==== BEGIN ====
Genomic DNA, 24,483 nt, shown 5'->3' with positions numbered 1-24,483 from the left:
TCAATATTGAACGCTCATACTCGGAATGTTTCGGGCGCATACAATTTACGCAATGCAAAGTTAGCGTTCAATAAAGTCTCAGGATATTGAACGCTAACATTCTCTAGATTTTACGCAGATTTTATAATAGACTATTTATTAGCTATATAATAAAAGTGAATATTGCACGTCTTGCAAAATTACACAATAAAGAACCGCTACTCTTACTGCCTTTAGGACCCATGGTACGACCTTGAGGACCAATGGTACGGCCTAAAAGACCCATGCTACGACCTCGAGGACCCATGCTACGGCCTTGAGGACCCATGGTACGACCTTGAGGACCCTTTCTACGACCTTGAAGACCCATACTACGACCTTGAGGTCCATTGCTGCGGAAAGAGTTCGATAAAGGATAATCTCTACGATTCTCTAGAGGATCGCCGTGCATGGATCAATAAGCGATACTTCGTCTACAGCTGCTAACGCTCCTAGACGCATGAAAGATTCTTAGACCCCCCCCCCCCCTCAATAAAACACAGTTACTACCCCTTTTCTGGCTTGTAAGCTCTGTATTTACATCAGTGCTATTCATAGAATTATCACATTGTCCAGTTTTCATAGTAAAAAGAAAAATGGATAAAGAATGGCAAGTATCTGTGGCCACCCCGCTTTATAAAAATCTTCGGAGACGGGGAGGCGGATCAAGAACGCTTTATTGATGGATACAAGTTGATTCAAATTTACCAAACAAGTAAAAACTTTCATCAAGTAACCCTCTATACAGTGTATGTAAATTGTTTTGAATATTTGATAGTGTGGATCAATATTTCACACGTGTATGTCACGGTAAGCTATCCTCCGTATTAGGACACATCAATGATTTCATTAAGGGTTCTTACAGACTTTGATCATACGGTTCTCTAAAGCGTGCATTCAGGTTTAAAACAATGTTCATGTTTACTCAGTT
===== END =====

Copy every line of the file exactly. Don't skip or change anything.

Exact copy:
Genomic DNA, 24,483 nt, shown 5'->3' with positions numbered 1-24,483 from the left:
TCAATATTGAACGCTCATACTCGGAATGTTTCGGGCGCATACAATTTACGCAATGCAAAGTTAGCGTTCAATAAAGTCTCAGGATATTGAACGCTAACATTCTCTAGATTTTACGCAGATTTTATAATAGACTATTTATTAGCTATATAATAAAAGTGAATATTGCACGTCTTGCAAAATTACACAATAAAGAACCGCTACTCTTACTGCCTTTAGGACCCATGGTACGACCTTGAGGACCAATGGTACGGCCTAAAAGACCCATGCTACGACCTCGAGGACCCATGCTACGGCCTTGAGGACCCATGGTACGACCTTGAGGACCCTTTCTACGACCTTGAAGACCCATACTACGACCTTGAGGTCCATTGCTGCGGAAAGAGTTCGATAAAGGATAATCTCTACGATTCTCTAGAGGATCGCCGTGCATGGATCAATAAGCGATACTTCGTCTACAGCTGCTAACGCTCCTAGACGCATGAAAGATTCTTAGACCCCCCCCCCCCCTCAATAAAACACAGTTACTACCCCTTTTCTGGCTTGTAAGCTCTGTATTTACATCAGTGCTATTCATAGAATTATCACATTGTCCAGTTTTCATAGTAAAAAGAAAAATGGATAAAGAATGGCAAGTATCTGTGGCCACCCCGCTTTATAAAAATCTTCGGAGACGGGGAGGCGGATCAAGAACGCTTTATTGATGGATACAAGTTGATTCAAATTTACCAAACAAGTAAAAACTTTCATCAAGTAACCCTCTATACAGTGTATGTAAATTGTTTTGAATATTTGATAGTGTGGATCAATATTTCACACGTGTATGTCACGGTAAGCTATCCTCCGTATTAGGACACATCAATGATTTCATTAAGGGTTCTTACAGACTTTGATCATACGGTTCTCTAAAGCGTGCATTCAGGTTTAAAACAATGTTCATGTTTACTCAGTT